Kenyans Demand Answers in the Death of Human Rights Activist Caroline Mwatha
Police say she died from a 'botched abortion," but many Kenyans remain skeptical over the cause of her death due to her status as a whistleblower.
Carloine Mwatha, a human rights activist who documented extrajudicial killings by Kenyan police, was found dead on Tuesday after having gone missing last Wednesday.
Her disappearance led many Kenyans and international organizations, such as Amnesty International, to rally online using the hashtag #FindCarolineMwatha in order to help locate her, but hopes of her safe return, were dimmed on Tuesday after her body was found at the City Mortuary in Nairobi.
A police report, released on Tuesday, claims that Mwatha died from abortion-related complications, though the validity of these findings are being brought into question.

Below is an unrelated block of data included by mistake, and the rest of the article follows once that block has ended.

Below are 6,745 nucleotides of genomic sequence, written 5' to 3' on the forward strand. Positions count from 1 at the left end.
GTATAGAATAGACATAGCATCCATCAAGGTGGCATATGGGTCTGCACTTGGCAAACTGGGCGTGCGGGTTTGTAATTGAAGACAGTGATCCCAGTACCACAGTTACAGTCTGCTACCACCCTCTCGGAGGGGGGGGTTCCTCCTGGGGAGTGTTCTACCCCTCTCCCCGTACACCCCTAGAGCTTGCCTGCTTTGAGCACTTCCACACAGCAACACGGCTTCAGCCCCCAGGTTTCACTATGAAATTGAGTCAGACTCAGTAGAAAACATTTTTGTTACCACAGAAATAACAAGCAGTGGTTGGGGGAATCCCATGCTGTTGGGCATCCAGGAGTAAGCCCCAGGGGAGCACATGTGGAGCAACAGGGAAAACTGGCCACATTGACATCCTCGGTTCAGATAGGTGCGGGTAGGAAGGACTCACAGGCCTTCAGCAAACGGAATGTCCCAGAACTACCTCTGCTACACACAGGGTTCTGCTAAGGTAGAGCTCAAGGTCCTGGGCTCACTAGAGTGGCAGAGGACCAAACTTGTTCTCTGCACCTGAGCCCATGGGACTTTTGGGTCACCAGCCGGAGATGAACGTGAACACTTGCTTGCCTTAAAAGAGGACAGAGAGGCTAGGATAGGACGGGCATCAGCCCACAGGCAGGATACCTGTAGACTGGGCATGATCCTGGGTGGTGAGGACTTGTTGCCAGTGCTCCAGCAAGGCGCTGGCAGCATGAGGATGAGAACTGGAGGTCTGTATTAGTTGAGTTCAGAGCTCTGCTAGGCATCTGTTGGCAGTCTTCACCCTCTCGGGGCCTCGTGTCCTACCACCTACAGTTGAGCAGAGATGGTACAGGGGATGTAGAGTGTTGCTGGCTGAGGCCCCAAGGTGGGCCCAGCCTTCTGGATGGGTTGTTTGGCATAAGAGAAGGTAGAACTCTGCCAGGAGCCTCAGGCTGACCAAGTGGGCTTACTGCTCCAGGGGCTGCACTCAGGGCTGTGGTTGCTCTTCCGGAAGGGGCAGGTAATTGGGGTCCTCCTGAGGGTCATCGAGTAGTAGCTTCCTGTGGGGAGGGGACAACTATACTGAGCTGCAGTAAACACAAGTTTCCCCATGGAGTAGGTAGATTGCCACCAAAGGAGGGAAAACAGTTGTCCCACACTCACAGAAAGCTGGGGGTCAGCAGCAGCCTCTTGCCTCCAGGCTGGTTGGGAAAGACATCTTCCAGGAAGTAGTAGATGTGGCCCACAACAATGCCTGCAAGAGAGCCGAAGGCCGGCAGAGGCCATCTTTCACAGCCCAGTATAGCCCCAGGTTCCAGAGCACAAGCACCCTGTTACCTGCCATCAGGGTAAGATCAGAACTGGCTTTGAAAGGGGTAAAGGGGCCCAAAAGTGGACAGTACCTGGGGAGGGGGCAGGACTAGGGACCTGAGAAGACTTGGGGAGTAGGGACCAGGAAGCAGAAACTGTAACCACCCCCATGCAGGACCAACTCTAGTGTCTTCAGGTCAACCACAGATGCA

So far, six people have been arrested in connection to her death, according to the Director of Criminal Investigations George Kinoti, including Mwatha's boyfriend Alexander Gitau Gikonyo, the owner of the clinic and his son, a doctor, her Uber driver and another suspect identified as Georgia Achieng' Tabitha.
Despite reports pointing to a botched abortion as the cause of death, several Kenyans are seeking more proof in order to rule out that Mwatha's death may have been related to her work as an activist who documented illegal killings by police through her work with the Dandora Community Justice Centre. According to the Daily Nation, members of her family believe the abortion story to be a "cover up" by the police.
They are demanding that an independent post-mortem be conducted immediately, in order "to find the truth."
The story has also raised discussions around the lack of safe abortions in Kenya. Abortion is illegal in Kenya unless it is determined that the mother's or baby's health is in danger. However, according to statistics shared in Capital News, as many as 400,000 women undergo abortions every year.
Many are sharing heartfelt messages of condolence for Mwatha, who is being remembered for her fearless human rights work.